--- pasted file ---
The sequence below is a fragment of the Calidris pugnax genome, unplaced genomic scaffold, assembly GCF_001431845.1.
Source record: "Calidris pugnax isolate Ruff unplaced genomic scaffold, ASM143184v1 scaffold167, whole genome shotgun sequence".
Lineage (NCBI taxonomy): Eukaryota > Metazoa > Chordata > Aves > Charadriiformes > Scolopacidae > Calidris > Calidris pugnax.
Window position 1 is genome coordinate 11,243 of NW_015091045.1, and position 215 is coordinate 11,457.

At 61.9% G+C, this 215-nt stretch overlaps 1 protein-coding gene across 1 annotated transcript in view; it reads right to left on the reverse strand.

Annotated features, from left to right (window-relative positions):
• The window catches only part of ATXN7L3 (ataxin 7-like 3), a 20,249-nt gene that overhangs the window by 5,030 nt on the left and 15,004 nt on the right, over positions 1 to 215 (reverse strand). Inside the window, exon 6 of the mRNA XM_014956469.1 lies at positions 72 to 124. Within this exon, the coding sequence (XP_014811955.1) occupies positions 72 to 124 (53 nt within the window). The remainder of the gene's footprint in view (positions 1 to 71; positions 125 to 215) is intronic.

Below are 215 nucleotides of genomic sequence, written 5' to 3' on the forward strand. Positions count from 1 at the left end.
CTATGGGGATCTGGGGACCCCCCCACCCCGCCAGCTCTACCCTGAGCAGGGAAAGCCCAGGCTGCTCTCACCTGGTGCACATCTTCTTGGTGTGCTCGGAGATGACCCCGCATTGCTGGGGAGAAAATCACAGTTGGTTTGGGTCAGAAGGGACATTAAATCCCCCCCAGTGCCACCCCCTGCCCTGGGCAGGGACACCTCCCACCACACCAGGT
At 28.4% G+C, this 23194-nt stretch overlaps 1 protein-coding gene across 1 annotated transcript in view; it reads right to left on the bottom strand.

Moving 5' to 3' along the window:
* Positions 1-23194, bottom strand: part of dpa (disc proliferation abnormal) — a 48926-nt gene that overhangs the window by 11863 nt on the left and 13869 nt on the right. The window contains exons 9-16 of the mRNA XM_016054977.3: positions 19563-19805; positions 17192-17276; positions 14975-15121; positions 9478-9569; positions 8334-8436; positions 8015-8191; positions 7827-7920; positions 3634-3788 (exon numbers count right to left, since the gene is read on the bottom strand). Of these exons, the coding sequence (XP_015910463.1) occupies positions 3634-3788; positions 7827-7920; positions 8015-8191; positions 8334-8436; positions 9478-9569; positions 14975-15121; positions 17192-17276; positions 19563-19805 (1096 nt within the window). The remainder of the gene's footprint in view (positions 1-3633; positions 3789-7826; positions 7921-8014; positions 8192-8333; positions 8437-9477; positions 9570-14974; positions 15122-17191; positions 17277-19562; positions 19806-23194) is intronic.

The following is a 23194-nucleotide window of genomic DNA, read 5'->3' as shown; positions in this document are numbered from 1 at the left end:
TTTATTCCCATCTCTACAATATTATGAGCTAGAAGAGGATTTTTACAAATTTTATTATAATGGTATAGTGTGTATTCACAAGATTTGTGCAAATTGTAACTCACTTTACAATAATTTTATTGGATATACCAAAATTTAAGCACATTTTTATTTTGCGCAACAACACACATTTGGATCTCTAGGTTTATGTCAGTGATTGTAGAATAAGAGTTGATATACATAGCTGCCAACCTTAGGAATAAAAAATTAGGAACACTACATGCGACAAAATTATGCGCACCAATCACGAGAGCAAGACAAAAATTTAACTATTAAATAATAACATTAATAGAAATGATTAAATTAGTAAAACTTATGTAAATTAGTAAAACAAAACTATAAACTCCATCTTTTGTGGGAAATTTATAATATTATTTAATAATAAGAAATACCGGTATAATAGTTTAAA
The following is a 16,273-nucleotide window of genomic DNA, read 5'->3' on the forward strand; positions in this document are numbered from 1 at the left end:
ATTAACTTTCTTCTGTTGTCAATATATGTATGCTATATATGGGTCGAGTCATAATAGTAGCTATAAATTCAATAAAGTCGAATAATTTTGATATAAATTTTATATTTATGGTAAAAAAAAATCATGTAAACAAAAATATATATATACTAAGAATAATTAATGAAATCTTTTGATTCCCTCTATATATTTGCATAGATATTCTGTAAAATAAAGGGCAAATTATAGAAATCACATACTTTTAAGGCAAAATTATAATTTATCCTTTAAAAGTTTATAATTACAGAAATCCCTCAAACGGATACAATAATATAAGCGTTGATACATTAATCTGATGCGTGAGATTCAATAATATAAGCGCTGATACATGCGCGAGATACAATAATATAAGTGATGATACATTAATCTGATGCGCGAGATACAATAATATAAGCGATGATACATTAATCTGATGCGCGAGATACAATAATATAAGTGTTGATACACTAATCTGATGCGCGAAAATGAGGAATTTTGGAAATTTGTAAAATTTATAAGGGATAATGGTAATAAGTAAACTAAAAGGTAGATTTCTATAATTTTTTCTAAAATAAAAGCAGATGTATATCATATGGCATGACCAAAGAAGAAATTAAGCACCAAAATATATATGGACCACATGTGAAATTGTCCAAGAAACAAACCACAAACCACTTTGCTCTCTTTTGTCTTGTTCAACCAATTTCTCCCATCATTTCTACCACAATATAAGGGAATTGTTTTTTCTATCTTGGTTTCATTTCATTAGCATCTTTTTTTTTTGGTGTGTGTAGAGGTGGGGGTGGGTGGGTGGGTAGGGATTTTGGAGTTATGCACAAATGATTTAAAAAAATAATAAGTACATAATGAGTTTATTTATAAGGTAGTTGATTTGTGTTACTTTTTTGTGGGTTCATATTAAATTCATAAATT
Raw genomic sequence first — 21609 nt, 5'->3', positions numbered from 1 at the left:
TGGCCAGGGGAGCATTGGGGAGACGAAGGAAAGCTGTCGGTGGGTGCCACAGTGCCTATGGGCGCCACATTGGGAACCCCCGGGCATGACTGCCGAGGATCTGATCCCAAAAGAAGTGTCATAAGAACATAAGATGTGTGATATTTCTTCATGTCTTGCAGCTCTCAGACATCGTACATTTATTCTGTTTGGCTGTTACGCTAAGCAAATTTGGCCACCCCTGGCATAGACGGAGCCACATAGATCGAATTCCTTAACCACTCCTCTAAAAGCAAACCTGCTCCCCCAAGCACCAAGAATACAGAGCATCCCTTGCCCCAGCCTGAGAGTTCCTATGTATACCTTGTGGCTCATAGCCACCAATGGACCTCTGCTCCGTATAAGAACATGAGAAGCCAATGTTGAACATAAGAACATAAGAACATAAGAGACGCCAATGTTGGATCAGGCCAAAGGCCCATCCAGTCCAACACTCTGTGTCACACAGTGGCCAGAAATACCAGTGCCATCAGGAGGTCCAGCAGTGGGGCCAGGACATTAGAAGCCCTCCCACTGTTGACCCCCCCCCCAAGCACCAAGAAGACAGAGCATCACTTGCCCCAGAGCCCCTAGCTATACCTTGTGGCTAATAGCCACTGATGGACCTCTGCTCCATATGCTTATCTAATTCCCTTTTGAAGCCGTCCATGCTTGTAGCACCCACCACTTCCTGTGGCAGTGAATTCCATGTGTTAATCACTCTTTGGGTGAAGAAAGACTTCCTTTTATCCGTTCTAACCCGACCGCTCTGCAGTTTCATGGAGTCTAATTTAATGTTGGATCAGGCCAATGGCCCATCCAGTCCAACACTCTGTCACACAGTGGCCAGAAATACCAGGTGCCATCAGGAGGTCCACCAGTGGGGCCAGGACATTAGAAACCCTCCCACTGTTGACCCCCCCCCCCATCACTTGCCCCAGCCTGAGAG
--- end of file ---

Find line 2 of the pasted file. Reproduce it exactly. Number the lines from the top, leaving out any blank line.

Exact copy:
Source record: "Calidris pugnax isolate Ruff unplaced genomic scaffold, ASM143184v1 scaffold167, whole genome shotgun sequence".